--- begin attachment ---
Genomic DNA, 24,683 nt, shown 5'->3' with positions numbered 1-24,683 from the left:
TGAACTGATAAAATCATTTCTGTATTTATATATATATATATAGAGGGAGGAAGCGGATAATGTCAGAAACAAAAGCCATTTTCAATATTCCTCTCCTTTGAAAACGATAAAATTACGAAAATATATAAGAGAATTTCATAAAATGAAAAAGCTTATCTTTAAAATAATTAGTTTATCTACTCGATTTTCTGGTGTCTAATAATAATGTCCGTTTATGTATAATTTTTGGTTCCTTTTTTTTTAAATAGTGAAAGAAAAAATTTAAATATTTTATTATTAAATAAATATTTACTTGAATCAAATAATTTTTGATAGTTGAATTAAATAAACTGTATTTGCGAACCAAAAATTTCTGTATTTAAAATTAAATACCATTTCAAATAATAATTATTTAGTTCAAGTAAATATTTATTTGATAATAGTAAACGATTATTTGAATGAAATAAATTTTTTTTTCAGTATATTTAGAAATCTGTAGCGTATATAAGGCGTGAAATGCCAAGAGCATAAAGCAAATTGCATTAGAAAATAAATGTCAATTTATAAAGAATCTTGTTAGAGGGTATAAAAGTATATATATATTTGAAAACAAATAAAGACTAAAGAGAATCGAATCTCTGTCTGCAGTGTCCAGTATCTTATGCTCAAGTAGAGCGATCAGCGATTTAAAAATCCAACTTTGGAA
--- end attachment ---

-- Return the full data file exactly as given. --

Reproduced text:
Genomic DNA, 24,683 nt, shown 5'->3' with positions numbered 1-24,683 from the left:
TGAACTGATAAAATCATTTCTGTATTTATATATATATATATAGAGGGAGGAAGCGGATAATGTCAGAAACAAAAGCCATTTTCAATATTCCTCTCCTTTGAAAACGATAAAATTACGAAAATATATAAGAGAATTTCATAAAATGAAAAAGCTTATCTTTAAAATAATTAGTTTATCTACTCGATTTTCTGGTGTCTAATAATAATGTCCGTTTATGTATAATTTTTGGTTCCTTTTTTTTTAAATAGTGAAAGAAAAAATTTAAATATTTTATTATTAAATAAATATTTACTTGAATCAAATAATTTTTGATAGTTGAATTAAATAAACTGTATTTGCGAACCAAAAATTTCTGTATTTAAAATTAAATACCATTTCAAATAATAATTATTTAGTTCAAGTAAATATTTATTTGATAATAGTAAACGATTATTTGAATGAAATAAATTTTTTTTTCAGTATATTTAGAAATCTGTAGCGTATATAAGGCGTGAAATGCCAAGAGCATAAAGCAAATTGCATTAGAAAATAAATGTCAATTTATAAAGAATCTTGTTAGAGGGTATAAAAGTATATATATATTTGAAAACAAATAAAGACTAAAGAGAATCGAATCTCTGTCTGCAGTGTCCAGTATCTTATGCTCAAGTAGAGCGATCAGCGATTTAAAAATCCAACTTTGGAA